I Get Paid For This…
A British oil spill response pilot who’s on constant standby, to prevent ecological disasters by flying a Boeing 727 at 150ft above sea-level…
Interview by Yayeri van Baarsen
Tell us about your job…
I’m the Director of Special Missions at 2Excel, which is based at Doncaster-Sheffield Airport, South Yorkshire, and provides aviation services for Oil Spill Response Limited (OSRL), a cooperative of all the world’s major oil companies. I fly both the Boeing 727 and the Piper PA-31, and it’s my job to oversee our aircraft and crew, ensuring both are ready-to-respond 24 hours a day, 365 days a year.
If there’s been a spill anywhere in the world that needs to be tackled from the air, we send out our especially adapted Boeing 727 to spray dispersant fluid onto the oil spill. This breaks up the layer of oil slick and makes it mix with the seawater, which enables it to be broken down naturally by microorganisms. Because oil evaporates and gets broken down by sun, wind and waves anyway, sometimes with smaller spills the decision is made to leave it alone.
However, if it’s a large spill or one that’s located close to sensitive marine life, coral reefs or the coastline, we get into action. The B727s are fitted with a TERSUS Dispersant Delivery System, designed, built and certified in-house by our Capability Development team. This sprays out the 15,000 litres of dispersant fluid in very small droplets while we fly a pattern across the spill. From a pilot’s point of view, this type of flying, operating an airliner at 150ft above the sea, makes my job so unique and enjoyable – it’s really challenging.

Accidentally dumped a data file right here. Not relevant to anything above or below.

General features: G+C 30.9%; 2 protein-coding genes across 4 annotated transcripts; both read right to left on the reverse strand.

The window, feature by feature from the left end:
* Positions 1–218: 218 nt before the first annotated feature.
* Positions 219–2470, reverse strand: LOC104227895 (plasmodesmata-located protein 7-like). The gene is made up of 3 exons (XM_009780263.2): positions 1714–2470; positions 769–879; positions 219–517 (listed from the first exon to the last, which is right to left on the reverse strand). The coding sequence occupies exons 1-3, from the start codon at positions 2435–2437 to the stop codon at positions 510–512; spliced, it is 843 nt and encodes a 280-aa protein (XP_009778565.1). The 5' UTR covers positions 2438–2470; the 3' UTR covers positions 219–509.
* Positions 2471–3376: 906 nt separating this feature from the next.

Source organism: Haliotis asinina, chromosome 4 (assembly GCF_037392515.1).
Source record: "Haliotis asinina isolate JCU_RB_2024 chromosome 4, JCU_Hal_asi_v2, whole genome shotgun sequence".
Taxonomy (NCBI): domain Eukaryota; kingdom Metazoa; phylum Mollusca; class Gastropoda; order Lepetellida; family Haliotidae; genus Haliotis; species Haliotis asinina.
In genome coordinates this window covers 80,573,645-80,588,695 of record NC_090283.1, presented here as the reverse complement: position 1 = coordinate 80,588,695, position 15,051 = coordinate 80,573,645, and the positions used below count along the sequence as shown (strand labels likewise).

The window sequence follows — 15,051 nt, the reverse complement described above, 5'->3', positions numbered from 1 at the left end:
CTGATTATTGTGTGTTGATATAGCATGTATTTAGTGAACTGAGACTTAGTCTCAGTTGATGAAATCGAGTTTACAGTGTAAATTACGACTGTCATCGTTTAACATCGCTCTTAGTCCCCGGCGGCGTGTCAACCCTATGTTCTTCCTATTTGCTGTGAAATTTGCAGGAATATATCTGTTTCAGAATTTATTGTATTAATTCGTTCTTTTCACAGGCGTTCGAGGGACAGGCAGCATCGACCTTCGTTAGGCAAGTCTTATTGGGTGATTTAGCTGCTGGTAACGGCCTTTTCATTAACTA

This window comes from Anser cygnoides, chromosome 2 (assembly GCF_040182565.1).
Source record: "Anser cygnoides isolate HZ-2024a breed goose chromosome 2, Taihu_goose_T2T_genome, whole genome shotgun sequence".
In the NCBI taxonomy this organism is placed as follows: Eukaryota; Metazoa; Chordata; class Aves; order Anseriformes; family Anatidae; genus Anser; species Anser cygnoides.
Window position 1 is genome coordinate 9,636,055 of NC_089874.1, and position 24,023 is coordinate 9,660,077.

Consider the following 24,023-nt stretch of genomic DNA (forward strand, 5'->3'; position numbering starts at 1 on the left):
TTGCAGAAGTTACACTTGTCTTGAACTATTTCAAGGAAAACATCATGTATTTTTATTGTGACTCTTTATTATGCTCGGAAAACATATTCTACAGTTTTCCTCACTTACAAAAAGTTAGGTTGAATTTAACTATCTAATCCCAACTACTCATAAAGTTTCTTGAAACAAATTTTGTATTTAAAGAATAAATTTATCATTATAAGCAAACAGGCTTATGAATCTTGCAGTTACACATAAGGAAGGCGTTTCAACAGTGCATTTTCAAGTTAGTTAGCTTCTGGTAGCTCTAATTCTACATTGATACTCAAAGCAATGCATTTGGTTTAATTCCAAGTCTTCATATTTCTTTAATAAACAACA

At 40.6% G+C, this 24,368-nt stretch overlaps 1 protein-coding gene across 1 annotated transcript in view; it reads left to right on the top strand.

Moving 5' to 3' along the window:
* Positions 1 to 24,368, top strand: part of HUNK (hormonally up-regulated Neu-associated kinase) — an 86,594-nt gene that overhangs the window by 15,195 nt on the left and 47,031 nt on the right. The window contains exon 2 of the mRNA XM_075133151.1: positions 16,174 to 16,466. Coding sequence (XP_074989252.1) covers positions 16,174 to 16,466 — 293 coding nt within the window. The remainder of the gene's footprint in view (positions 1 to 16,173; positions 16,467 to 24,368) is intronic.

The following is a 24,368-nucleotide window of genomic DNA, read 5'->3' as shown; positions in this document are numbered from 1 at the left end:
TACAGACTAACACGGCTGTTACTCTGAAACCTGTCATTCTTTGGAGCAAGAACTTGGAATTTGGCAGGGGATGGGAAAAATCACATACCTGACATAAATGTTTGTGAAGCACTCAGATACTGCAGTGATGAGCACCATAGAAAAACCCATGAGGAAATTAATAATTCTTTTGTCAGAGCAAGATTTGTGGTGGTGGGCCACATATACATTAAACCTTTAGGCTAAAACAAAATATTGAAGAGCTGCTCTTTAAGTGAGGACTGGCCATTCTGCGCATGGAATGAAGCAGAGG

The PA-31 Navajo ‘UKCS’ is for surveillance. We use it to monitor how fast the oil is breaking down, in case of a smaller incident, and also as a spotter; flying high above the area and directing the 727 to where it’s most needed. Safety is of utmost importance in my work. As part of the emergency services, we’re responding to an accident, we don’t want to become a part of it. Luckily, large oil spills are really rare – the last time large dispersant aircraft were used was in 2010, in the Gulf of Mexico. However, we’re always prepared in case it happens again, and we are normally put on a heightened state of readiness several times a year when incidents happen around the world. With the 727, we have to be airborne in four hours from the first call from OSRL, whereas the PA-31 has a one-hour response time. We train low-level flying above the water around the UK regularly and, at least once a month, we fly overseas.
What training did you have?
With the RAF, which provides the world’s highest standard of training in my view. Although the job I do now is very different to the role I was originally trained for, military training prepares you to adapt to different situations. Well over 30 per cent of the people at 2Excel are ex-military or have other similar experience – they’re all very adaptable, enjoy working as a team and love new challenges. Also, in the RAF I did a lot of low-level flying in the Tornado and Harrier, which comes in handy with my current job.
What was your favourite flight?
A low-level formation training flight in September 2016, with our two 727s spraying water out over the sea near the Isle of Wight. I flew the lead aircraft. It was an amazing flight, partly because it’d taken a lot of blood, sweat and tears to get to that point.
And your favourite airfield?
RAF Wittering, which is known as the Home of the Harrier. It’s where the Harriers were based from the 1960s all the way up to 2010. That airfield holds a lot of memories of my time in the RAF and I’ve flown there hundreds of times – though never in a 727.
Do you get to fly much outside work?
Not at all. I’ve been flying for over 30 years, so in my leisure time I prefer to do something else. I spend a lot of time outdoors with my family, playing or watching sport, and walking my dog.
What’s the most valuable career advice you’ve received?
To never take no for an answer, as there’s always a way. One of my old Harrier squadron bosses told me this in the early 1990s. Everywhere in aviation, people will tell you that things can’t be done. That isn’t true, there’s always a solution.
Arnie Palmer has flown over 200 low-level oil spill training flights in a Boeing 727-200.
Started work July 2009
Now flying Boeing 727-200, Piper PA-31
Favourite Boeing 727-200
Hours at job start 5,000
Hours now 7,000+